Free transit fares and NBA All-Stars drives surge in TRAX and FrontRunner ridership | News


click to enlarge
TRAX and FrontRunner ridership surged between Feb. 12 and Feb. 21, when UTA offered free-fare services around the NBA All-Star Game. - DOWNTOWN ALLIANCE

  • Downtown Alliance
  • TRAX and FrontRunner ridership surged between Feb. 12 and Feb. 21, when UTA offered free-fare services around the NBA All-Star Game.

The number of riders on Utah Transit Authority’s TRAX and FrontRunner trains jumped by more than 40% between Feb. 12 and Feb. 21, when fares were waived systemwide in response to an influx of visitors to the capitol city for NBA All-Star events.

According to preliminary figures obtained through a public records request, UTA’s network saw an uptick of more than 171,000 rides during the 10-day free fare period, which translates to an overall increase of roughly 22% compared to baseline figures. But the ridership gains were most pronounced on the weekends and for passenger rail services, with Saturday train ridership more than tripling between Feb. 11 and Feb. 18.

“UTA was proud to be part of a successful NBA All-Star event, including providing zero fare for a simple, enjoyable rider experience,” UTA Board of Trustees Chairman Carlton Christensen said in a prepared statement. “Hundreds of UTA volunteers helped visitors make their way to venues across Salt Lake City and beyond.”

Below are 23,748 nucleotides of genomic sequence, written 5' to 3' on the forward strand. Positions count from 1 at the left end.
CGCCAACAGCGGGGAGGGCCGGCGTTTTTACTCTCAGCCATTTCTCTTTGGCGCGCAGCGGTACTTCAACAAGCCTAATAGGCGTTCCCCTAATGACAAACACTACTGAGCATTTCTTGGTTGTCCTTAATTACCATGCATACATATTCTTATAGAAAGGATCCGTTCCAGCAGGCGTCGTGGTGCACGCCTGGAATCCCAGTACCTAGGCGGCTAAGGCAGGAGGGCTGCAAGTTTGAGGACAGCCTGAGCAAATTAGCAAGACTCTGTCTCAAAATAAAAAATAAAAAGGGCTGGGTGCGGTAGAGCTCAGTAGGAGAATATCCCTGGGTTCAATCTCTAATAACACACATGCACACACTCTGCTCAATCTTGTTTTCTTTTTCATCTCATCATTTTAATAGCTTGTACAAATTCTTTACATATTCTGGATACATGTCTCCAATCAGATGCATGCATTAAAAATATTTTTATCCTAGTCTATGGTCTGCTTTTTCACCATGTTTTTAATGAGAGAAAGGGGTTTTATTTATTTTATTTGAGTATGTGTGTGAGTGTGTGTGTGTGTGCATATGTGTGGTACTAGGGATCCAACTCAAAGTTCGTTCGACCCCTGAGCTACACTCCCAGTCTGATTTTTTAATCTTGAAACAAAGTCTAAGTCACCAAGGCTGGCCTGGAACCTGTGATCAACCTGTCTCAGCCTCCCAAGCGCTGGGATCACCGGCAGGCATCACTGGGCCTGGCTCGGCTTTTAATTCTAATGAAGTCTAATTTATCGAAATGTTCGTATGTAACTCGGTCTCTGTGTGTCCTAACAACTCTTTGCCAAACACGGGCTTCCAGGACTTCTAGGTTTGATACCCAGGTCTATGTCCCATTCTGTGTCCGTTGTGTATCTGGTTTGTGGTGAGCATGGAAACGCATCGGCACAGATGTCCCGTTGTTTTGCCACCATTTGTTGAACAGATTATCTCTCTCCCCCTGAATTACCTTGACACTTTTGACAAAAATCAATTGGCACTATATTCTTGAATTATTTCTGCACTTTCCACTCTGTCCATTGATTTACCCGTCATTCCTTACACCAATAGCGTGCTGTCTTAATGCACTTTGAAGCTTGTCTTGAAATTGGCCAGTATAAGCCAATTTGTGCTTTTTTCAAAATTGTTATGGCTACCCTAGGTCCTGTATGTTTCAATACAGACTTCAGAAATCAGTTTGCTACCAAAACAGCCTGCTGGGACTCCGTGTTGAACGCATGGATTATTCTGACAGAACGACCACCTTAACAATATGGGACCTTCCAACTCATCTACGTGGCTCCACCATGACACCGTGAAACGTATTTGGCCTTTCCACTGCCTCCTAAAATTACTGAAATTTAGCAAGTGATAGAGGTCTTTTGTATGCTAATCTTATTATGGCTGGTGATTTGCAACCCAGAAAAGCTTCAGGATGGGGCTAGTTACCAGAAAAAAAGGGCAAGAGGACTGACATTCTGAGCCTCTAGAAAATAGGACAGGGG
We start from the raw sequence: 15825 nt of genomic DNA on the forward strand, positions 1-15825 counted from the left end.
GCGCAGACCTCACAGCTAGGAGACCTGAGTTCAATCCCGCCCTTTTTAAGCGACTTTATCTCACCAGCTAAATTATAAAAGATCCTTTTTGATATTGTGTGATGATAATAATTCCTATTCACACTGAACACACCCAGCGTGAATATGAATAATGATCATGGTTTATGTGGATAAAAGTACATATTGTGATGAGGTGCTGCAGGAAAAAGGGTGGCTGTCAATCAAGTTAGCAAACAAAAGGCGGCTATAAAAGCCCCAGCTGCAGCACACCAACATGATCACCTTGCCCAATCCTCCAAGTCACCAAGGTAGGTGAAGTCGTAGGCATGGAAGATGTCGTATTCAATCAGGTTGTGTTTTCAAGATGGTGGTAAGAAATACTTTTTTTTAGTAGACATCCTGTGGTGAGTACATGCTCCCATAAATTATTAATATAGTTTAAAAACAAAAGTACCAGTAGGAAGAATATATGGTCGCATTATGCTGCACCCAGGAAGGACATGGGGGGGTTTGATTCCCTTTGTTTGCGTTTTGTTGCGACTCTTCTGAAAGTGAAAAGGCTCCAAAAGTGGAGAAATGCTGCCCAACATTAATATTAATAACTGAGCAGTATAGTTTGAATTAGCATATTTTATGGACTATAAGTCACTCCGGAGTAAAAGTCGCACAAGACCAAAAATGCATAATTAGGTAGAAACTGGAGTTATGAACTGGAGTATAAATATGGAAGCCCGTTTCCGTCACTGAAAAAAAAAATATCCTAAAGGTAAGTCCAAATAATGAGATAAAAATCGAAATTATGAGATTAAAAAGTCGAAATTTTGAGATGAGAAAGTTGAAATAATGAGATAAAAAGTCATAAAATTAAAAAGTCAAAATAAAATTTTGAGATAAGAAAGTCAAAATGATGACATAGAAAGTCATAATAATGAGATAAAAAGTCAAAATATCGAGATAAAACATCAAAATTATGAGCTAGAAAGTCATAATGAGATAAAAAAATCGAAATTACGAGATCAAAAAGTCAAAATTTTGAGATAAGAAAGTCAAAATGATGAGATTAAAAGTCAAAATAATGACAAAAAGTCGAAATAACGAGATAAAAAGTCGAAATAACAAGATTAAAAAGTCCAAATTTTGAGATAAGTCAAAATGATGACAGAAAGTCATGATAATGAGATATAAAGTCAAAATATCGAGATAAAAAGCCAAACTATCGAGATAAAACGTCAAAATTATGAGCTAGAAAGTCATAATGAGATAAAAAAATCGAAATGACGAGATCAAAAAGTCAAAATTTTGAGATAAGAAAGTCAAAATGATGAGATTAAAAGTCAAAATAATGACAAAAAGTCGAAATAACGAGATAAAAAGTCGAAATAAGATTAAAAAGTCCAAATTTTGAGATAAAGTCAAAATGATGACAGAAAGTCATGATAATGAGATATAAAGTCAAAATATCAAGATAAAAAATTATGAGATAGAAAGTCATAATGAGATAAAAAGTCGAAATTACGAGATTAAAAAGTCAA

On Feb. 19, TRAX carried more than 26,000 riders, compared to less than 10,000 the Sunday prior, the data show. And more than 5,000 riders took FrontRunner that day, but no comparison is available as UTA typically doesn’t offer FrontRunner services on Sundays.

The free fare experiment came one year after UTA partnered with Salt Lake City to offer a full month of no-cost transit. But despite the success of the Free Fare February pilot, it was only partially repeated in 2023, overtly as a means for absorbing the downtown crowds generated by the NBA All-Star Game.

Prior to the recent legislative session, Gov. Spencer Cox called for a full year of free transit fares to study the impact on road congestion, air quality and transit use. But state lawmakers declined to consider the proposal, preferring instead to fund the construction of a new FrontRunner station in Draper and the ongoing double-tracking of the FrontRunner line, which when complete would allow for trains to run at 15-minute intervals.

In addition to state funding, it was also announced this month that Utah had been awarded federal grants in support of double-tracking FrontRunner and constructing a new bus rapid transit (BRT) line in Salt Lake County. Those grants follow additional federal funding awarded to Salt Lake City to study options for reconnecting the east and west sides of the city, an effort that could lead to a project like the Rio Grande Plan.

Source link

Tags: No tags

Leave A Comment